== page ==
My aunt said this in a sprightly way, and gave me a kiss to ratify the blessing.
‘Now,’ said she, ‘light my little lantern, and see me into my bandbox by the garden path’; for there was a communication between our cottages in that direction. ‘Give Betsey Trotwood’s love to Blossom, when you come back; and whatever you do, Trot, never dream of setting Betsey up as a scarecrow, for if I ever saw her in the glass, she’s quite grim enough and gaunt enough in her private capacity!’
With this my aunt tied her head up in a handkerchief, with which she was accustomed to make a bundle of it on such occasions; and I escorted her home. As she stood in her garden, holding up her little lantern to light me back, I thought her observation of me had an anxious air again; but I was too much occupied in pondering on what she had said, and too much impressed—for the first time, in reality—by the conviction that Dora and I had indeed to work out our future for ourselves, and that no one could assist us, to take much notice of it.
Dora came stealing down in her little slippers, to meet me, now that I was alone; and cried upon my shoulder, and said I had been hard-hearted and she had been naughty; and I said much the same thing in effect, I believe; and we made it up, and agreed that our first little difference was to be our last, and that we were never to have another if we lived a hundred years.
The next domestic trial we went through, was the Ordeal of Servants. Mary Anne’s cousin deserted into our coal-hole, and was brought out, to our great amazement, by a piquet of his companions in arms, who took him away handcuffed in a procession that covered our front-garden with ignominy. This nerved me to get rid of Mary Anne, who went so mildly, on receipt of wages, that I was surprised, until I found out about the tea-spoons, and also about the little sums she had borrowed in my name of the tradespeople without authority. After an interval of Mrs. Kidgerbury—the oldest inhabitant of Kentish Town, I believe, who went out charing, but was too feeble to execute her conceptions of that art—we found another treasure, who was one of the most amiable of women, but who generally made a point of falling either up or down the kitchen stairs with the tray, and almost plunged into the parlour, as into a bath, with the tea-things. The ravages committed by this unfortunate, rendering her dismissal necessary, she was succeeded (with intervals of Mrs. Kidgerbury) by a long line of Incapables; terminating in a young person of genteel appearance, who went to Greenwich Fair in Dora’s bonnet. After whom I remember nothing but an average equality of failure.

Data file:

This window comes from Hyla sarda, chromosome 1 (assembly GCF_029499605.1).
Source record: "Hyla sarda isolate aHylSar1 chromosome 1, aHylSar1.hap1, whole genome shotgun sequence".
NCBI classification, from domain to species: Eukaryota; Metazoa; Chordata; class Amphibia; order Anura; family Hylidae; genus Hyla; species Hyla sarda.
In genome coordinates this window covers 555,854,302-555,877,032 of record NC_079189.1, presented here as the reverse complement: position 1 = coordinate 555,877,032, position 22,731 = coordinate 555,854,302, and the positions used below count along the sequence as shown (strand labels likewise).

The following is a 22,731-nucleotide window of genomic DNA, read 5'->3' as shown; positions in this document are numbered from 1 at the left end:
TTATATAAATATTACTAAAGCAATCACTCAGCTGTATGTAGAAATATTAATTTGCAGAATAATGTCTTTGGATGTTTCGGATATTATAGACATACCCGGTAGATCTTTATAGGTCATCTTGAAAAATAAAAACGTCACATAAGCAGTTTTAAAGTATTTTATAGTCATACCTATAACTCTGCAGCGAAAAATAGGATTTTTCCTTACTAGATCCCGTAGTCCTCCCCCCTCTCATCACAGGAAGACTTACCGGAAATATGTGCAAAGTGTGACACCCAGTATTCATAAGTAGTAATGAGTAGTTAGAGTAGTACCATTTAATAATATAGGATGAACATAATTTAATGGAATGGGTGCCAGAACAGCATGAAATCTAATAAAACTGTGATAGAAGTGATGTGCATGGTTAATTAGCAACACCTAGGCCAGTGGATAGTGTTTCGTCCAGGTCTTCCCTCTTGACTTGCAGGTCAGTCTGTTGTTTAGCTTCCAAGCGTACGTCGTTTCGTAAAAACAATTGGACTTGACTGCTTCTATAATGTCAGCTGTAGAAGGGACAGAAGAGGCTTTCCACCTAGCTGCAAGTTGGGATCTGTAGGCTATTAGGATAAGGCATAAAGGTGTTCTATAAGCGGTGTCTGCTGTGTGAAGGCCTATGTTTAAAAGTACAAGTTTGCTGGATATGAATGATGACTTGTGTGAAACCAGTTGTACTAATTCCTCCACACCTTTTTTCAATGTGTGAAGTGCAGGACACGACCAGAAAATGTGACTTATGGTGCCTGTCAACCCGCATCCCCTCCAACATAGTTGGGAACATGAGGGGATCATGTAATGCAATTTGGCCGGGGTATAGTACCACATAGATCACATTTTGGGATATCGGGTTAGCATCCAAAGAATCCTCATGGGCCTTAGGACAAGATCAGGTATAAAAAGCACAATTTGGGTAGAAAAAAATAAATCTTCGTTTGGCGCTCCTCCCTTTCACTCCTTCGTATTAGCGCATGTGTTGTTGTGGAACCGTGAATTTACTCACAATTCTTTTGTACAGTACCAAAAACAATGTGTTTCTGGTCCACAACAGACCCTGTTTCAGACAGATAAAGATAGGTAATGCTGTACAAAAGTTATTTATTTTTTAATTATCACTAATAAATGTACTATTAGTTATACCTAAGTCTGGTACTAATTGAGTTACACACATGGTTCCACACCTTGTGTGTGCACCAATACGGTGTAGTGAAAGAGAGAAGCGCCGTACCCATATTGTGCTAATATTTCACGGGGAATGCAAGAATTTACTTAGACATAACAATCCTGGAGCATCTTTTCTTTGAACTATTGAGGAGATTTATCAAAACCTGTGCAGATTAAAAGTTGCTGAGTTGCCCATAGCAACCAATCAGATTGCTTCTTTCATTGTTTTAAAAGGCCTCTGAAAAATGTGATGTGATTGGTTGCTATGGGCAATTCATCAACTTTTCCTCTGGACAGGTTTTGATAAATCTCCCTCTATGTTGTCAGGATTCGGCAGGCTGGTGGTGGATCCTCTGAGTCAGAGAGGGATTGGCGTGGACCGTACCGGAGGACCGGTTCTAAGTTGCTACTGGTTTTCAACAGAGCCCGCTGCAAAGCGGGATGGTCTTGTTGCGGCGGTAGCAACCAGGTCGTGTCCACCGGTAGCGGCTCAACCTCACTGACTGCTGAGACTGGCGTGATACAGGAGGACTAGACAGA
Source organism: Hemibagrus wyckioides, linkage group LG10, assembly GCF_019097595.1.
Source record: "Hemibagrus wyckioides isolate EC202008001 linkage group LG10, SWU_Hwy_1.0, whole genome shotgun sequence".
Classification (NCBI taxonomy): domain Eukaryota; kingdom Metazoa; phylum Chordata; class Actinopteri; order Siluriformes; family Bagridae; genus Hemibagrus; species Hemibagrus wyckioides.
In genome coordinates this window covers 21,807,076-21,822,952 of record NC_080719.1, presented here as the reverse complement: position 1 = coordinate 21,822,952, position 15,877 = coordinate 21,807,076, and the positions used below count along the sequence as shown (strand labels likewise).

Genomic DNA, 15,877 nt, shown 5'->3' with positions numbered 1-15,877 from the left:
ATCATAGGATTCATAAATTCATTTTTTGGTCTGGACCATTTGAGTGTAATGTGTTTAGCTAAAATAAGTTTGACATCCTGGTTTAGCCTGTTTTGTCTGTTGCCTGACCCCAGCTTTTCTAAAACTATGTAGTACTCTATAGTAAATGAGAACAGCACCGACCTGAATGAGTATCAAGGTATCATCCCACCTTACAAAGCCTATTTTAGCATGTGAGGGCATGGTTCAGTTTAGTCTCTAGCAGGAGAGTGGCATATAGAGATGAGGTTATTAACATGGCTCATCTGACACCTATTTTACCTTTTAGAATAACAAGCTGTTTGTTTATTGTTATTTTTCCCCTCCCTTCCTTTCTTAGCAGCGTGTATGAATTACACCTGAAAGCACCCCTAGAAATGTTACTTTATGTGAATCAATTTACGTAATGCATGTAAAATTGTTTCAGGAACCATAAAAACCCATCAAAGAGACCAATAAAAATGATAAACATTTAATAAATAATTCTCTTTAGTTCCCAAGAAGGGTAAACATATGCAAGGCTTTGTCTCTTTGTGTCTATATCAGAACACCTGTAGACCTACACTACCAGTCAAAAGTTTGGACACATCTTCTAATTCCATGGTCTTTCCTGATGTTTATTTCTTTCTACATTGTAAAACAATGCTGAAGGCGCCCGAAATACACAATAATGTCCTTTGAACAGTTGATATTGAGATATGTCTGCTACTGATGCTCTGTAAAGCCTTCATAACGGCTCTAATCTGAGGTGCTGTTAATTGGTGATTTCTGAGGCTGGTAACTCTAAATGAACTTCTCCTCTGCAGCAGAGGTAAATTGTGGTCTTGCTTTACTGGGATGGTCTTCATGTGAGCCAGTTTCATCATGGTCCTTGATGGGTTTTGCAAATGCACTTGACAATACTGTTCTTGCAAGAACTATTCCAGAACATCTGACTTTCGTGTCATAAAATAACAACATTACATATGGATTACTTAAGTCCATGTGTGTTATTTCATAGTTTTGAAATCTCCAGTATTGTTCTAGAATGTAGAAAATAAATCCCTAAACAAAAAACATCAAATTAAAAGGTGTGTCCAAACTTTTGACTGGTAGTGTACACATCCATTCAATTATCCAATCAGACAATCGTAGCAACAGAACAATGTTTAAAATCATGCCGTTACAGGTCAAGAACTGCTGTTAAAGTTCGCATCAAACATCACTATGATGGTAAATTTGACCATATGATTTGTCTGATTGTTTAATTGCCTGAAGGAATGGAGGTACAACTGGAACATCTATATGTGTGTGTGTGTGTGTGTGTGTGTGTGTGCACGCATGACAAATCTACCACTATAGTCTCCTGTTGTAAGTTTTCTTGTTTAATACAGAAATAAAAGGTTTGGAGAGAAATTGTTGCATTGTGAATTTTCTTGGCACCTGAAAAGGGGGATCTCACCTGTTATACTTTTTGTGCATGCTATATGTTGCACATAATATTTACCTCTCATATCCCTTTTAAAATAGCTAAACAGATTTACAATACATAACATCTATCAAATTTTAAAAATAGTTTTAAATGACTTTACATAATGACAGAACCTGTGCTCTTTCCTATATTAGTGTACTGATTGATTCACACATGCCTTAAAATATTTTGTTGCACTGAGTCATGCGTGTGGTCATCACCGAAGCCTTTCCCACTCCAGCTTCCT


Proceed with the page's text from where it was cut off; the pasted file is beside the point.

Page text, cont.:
Everybody we had anything to do with seemed to cheat us. Our appearance in a shop was a signal for the damaged goods to be brought out immediately. If we bought a lobster, it was full of water. All our meat turned out to be tough, and there was hardly any crust to our loaves. In search of the principle on which joints ought to be roasted, to be roasted enough, and not too much, I myself referred to the Cookery Book, and found it there established as the allowance of a quarter of an hour to every pound, and say a quarter over. But the principle always failed us by some curious fatality, and we never could hit any medium between redness and cinders.
I had reason to believe that in accomplishing these failures we incurred a far greater expense than if we had achieved a series of triumphs. It appeared to me, on looking over the tradesmen’s books, as if we might have kept the basement storey paved with butter, such was the extensive scale of our consumption of that article. I don’t know whether the Excise returns of the period may have exhibited any increase in the demand for pepper; but if our performances did not affect the market, I should say several families must have left off using it. And the most wonderful fact of all was, that we never had anything in the house.